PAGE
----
HAFSIDS (also known as Banu Hafs), berber dynasty of the 13th through 16th centuries in Ifriqiyah (tunisia and eastern Algeria of today), founded by the almohad leader Abu Zakariyya Yahya in 1230. Under his rule local Berber tribal disputes and unrest were pacified and economic activity through trade accords with Spain and Italy brought on prosperity. One of his sons, al-Mustansir, assumed the title of caliph in the 1250s, increasing the power of the dynasty to its zenith. By then the Hafsids had extended their influence to the borders of northern Morocco and Spain. Hafsid unity was interrupted by dissension under several of al-Mustansir's successors but was largely restored under the leadership of Uthmān in the 1430s. The dynasty came to an end when the ottoman Turks occupied parts of algeria and transformed Tunis into a pașalik in 1574. With minor exceptions, the Jews under Hafsid domination benefited from the prevalence of cultural and commercial florescence. They traded in the Mediterranean with their co-religionists, notably in Italy, as well as with local merchants who constituted part of the Christian minority. Ifriqiyah's Jewry had been reinforced in the late 15th and early 16th centuries by an influx of Jews who were expelled from Spain. The military incursion of the Spaniards and Portuguese – the former oppressors of the Jews – into Ifriqiyah in the mid-16th century sowed panic among the members of the Jewish community, prompting many of them to flee from the larger cities into the desert. Their anxieties were short-lived, however. The conquest of the region by the Ottoman Turks in the latter half of the 16th century significantly improved their socio-economic and political status once again. -BIBLIOGRAPHY: H.Z. Hirschberg, A History of the Jews in North Africa, vol. I (Eng. tr., 1974); J.M. Abun-Nasr, A History of the Maghrib in the Islamic Period (1987); D. Larguèche, "The Mahalla: The Origins of the Beylical Sovereignty in Ottoman Tunisia during the Early Modern Period," in: J. Clancy-Smith (ed.), North Africa, Islam and the Mediterranean World (2001). (Michael M. Laskier (2nd ed.)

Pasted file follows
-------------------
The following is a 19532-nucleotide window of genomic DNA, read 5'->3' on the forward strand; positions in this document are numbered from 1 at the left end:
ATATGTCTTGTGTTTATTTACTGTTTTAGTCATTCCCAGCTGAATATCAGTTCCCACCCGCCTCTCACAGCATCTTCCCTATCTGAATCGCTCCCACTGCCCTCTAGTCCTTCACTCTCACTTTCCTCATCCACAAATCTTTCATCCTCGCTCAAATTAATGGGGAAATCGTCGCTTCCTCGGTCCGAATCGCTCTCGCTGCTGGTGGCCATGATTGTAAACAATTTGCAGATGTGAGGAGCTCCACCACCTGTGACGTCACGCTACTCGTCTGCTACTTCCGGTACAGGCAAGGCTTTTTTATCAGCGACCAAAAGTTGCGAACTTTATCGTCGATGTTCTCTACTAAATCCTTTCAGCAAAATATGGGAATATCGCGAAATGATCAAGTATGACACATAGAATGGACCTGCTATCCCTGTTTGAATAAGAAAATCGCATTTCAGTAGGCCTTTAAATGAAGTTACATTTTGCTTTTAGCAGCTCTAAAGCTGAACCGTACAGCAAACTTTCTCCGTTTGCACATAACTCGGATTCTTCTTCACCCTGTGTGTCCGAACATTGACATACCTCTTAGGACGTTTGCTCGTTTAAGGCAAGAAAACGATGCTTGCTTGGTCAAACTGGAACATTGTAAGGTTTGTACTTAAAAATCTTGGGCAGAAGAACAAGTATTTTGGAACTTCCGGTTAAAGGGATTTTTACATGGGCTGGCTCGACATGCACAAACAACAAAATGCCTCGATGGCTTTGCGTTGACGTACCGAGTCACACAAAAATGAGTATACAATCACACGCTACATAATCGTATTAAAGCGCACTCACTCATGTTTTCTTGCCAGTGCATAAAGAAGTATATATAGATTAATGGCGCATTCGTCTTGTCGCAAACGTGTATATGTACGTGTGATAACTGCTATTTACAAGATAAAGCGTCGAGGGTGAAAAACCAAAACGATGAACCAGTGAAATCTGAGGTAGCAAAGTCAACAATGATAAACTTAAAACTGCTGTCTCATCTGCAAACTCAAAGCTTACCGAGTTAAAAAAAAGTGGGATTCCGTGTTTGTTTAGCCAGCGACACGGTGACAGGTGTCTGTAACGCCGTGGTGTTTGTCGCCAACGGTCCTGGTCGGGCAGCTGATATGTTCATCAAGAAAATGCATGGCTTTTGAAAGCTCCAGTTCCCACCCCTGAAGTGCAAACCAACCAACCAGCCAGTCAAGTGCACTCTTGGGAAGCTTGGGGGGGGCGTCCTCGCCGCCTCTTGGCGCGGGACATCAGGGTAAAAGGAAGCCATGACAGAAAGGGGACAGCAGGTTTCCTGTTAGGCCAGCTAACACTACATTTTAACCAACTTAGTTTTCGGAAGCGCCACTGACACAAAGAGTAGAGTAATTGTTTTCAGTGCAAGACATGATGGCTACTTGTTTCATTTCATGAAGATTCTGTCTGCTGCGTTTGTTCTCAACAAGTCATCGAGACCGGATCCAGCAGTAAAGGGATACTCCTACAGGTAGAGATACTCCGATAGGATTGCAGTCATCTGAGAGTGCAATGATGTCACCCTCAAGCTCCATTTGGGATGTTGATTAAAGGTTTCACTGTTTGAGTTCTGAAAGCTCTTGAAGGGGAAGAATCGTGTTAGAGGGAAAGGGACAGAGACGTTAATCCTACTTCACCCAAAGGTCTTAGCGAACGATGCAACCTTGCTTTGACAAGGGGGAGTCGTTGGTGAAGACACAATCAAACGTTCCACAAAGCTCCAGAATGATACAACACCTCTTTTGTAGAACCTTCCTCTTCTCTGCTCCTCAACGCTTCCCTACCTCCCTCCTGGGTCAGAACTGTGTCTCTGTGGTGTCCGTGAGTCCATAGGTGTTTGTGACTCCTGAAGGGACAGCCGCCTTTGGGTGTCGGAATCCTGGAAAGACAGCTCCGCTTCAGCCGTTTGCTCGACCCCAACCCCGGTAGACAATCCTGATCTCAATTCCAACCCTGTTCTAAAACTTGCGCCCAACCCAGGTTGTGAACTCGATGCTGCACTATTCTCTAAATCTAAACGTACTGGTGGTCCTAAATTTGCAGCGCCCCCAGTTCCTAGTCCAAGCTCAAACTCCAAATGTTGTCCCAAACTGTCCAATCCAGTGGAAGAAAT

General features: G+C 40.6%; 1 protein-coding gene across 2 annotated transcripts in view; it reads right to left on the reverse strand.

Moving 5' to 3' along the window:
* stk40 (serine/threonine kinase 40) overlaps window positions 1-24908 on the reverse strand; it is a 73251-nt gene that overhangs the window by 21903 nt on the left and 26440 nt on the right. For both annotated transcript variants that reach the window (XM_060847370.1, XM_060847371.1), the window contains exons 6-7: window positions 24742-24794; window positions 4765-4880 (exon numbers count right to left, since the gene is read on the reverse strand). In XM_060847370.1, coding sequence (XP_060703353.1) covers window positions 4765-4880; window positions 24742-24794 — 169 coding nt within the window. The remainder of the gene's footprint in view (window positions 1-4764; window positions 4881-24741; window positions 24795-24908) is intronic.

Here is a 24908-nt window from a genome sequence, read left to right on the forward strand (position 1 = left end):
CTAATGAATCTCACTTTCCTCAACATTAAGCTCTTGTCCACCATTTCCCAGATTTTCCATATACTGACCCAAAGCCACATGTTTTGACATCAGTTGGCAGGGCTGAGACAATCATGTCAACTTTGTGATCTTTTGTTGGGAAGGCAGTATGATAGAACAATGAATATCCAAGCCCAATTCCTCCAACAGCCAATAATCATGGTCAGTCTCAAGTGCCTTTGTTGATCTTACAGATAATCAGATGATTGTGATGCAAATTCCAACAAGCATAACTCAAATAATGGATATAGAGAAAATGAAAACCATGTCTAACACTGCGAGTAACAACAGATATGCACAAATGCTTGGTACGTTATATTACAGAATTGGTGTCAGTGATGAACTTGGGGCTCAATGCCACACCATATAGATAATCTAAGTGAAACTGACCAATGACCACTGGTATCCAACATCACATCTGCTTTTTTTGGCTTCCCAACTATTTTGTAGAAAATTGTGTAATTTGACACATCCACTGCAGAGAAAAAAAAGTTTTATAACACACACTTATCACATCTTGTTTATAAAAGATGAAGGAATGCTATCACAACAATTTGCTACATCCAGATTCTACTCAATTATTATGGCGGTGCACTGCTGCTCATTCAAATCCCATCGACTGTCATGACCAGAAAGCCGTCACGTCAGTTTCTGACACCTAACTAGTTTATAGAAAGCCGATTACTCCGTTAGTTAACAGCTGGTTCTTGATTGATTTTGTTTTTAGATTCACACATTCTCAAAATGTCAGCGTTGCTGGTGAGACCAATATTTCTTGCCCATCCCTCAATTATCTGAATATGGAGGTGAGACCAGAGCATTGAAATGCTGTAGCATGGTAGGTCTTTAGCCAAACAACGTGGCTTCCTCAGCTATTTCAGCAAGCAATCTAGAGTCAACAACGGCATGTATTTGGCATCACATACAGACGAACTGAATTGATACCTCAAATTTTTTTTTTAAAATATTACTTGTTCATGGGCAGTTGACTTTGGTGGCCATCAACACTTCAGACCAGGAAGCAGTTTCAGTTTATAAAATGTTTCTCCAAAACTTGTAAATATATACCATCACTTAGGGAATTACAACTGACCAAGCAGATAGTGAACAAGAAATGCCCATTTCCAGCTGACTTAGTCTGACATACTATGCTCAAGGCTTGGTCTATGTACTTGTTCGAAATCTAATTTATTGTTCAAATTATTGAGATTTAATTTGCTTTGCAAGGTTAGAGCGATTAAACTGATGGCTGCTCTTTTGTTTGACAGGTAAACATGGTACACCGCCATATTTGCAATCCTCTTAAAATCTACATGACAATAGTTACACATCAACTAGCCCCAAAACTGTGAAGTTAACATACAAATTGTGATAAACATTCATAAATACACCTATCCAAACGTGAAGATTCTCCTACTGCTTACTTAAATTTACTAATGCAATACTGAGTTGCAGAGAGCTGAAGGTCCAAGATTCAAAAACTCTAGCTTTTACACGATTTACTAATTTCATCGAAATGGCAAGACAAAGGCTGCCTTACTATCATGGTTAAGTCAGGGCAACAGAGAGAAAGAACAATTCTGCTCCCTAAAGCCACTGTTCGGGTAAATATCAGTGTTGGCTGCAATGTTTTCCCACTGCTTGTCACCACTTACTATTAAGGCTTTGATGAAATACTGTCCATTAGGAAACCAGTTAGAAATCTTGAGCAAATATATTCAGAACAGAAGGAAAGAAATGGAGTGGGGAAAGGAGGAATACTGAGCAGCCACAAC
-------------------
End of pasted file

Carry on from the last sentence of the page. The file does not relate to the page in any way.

Encyclopedia Judaica. 1971.

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